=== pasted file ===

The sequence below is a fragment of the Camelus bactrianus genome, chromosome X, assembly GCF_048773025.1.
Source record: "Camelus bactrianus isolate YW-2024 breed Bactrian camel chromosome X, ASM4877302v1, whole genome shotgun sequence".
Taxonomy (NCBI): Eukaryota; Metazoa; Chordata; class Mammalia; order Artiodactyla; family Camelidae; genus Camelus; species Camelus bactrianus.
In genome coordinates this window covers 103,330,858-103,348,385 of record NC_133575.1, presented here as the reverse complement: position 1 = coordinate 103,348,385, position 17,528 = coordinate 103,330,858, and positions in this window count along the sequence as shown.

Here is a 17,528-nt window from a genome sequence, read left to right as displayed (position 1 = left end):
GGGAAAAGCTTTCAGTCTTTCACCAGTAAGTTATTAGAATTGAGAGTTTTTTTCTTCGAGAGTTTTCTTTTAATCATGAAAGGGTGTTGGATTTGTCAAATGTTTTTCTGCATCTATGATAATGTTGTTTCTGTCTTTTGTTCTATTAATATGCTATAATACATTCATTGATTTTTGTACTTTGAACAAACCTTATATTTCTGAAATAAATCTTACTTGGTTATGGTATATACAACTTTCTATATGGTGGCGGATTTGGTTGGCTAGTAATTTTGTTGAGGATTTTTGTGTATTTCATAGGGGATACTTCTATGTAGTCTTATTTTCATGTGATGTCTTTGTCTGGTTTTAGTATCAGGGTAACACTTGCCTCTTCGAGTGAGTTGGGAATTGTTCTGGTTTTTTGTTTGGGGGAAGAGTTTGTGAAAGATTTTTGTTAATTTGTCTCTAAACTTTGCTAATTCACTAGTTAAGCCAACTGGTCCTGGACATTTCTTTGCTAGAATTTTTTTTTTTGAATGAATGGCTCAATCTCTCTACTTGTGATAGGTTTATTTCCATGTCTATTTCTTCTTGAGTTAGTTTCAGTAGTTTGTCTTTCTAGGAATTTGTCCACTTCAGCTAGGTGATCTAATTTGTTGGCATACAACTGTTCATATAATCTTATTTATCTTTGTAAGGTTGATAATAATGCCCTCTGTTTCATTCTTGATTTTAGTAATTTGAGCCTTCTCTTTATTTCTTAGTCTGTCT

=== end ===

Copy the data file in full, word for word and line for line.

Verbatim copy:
The sequence below is a fragment of the Camelus bactrianus genome, chromosome X, assembly GCF_048773025.1.
Source record: "Camelus bactrianus isolate YW-2024 breed Bactrian camel chromosome X, ASM4877302v1, whole genome shotgun sequence".
Taxonomy (NCBI): Eukaryota; Metazoa; Chordata; class Mammalia; order Artiodactyla; family Camelidae; genus Camelus; species Camelus bactrianus.
In genome coordinates this window covers 103,330,858-103,348,385 of record NC_133575.1, presented here as the reverse complement: position 1 = coordinate 103,348,385, position 17,528 = coordinate 103,330,858, and positions in this window count along the sequence as shown.

Here is a 17,528-nt window from a genome sequence, read left to right as displayed (position 1 = left end):
GGGAAAAGCTTTCAGTCTTTCACCAGTAAGTTATTAGAATTGAGAGTTTTTTTCTTCGAGAGTTTTCTTTTAATCATGAAAGGGTGTTGGATTTGTCAAATGTTTTTCTGCATCTATGATAATGTTGTTTCTGTCTTTTGTTCTATTAATATGCTATAATACATTCATTGATTTTTGTACTTTGAACAAACCTTATATTTCTGAAATAAATCTTACTTGGTTATGGTATATACAACTTTCTATATGGTGGCGGATTTGGTTGGCTAGTAATTTTGTTGAGGATTTTTGTGTATTTCATAGGGGATACTTCTATGTAGTCTTATTTTCATGTGATGTCTTTGTCTGGTTTTAGTATCAGGGTAACACTTGCCTCTTCGAGTGAGTTGGGAATTGTTCTGGTTTTTTGTTTGGGGGAAGAGTTTGTGAAAGATTTTTGTTAATTTGTCTCTAAACTTTGCTAATTCACTAGTTAAGCCAACTGGTCCTGGACATTTCTTTGCTAGAATTTTTTTTTTTGAATGAATGGCTCAATCTCTCTACTTGTGATAGGTTTATTTCCATGTCTATTTCTTCTTGAGTTAGTTTCAGTAGTTTGTCTTTCTAGGAATTTGTCCACTTCAGCTAGGTGATCTAATTTGTTGGCATACAACTGTTCATATAATCTTATTTATCTTTGTAAGGTTGATAATAATGCCCTCTGTTTCATTCTTGATTTTAGTAATTTGAGCCTTCTCTTTATTTCTTAGTCTGTCT